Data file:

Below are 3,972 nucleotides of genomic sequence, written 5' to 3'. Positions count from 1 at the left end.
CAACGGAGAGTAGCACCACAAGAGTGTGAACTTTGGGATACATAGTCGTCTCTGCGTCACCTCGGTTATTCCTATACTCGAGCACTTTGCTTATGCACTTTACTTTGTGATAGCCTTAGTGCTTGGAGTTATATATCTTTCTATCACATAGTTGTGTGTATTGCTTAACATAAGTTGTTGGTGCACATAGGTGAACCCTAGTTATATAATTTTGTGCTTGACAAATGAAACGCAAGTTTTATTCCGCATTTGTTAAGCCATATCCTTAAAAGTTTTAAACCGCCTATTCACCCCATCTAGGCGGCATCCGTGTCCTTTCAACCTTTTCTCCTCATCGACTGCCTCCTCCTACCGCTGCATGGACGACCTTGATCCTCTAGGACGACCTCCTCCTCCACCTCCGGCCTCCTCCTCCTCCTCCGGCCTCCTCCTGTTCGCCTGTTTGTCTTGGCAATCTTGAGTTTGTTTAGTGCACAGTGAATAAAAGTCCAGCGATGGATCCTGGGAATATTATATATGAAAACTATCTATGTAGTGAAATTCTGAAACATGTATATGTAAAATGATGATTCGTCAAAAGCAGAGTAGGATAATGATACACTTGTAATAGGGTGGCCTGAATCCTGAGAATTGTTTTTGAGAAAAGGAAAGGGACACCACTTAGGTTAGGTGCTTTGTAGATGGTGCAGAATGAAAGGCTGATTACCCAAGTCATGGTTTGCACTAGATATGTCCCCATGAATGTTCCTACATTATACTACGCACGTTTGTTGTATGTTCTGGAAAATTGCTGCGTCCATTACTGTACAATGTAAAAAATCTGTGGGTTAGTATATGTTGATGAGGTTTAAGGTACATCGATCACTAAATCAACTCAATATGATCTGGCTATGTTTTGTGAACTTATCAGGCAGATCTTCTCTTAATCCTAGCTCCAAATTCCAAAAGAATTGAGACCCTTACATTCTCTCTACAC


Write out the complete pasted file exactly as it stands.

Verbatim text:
Below are 3,972 nucleotides of genomic sequence, written 5' to 3'. Positions count from 1 at the left end.
CAACGGAGAGTAGCACCACAAGAGTGTGAACTTTGGGATACATAGTCGTCTCTGCGTCACCTCGGTTATTCCTATACTCGAGCACTTTGCTTATGCACTTTACTTTGTGATAGCCTTAGTGCTTGGAGTTATATATCTTTCTATCACATAGTTGTGTGTATTGCTTAACATAAGTTGTTGGTGCACATAGGTGAACCCTAGTTATATAATTTTGTGCTTGACAAATGAAACGCAAGTTTTATTCCGCATTTGTTAAGCCATATCCTTAAAAGTTTTAAACCGCCTATTCACCCCATCTAGGCGGCATCCGTGTCCTTTCAACCTTTTCTCCTCATCGACTGCCTCCTCCTACCGCTGCATGGACGACCTTGATCCTCTAGGACGACCTCCTCCTCCACCTCCGGCCTCCTCCTCCTCCTCCGGCCTCCTCCTGTTCGCCTGTTTGTCTTGGCAATCTTGAGTTTGTTTAGTGCACAGTGAATAAAAGTCCAGCGATGGATCCTGGGAATATTATATATGAAAACTATCTATGTAGTGAAATTCTGAAACATGTATATGTAAAATGATGATTCGTCAAAAGCAGAGTAGGATAATGATACACTTGTAATAGGGTGGCCTGAATCCTGAGAATTGTTTTTGAGAAAAGGAAAGGGACACCACTTAGGTTAGGTGCTTTGTAGATGGTGCAGAATGAAAGGCTGATTACCCAAGTCATGGTTTGCACTAGATATGTCCCCATGAATGTTCCTACATTATACTACGCACGTTTGTTGTATGTTCTGGAAAATTGCTGCGTCCATTACTGTACAATGTAAAAAATCTGTGGGTTAGTATATGTTGATGAGGTTTAAGGTACATCGATCACTAAATCAACTCAATATGATCTGGCTATGTTTTGTGAACTTATCAGGCAGATCTTCTCTTAATCCTAGCTCCAAATTCCAAAAGAATTGAGACCCTTACATTCTCTCTACAC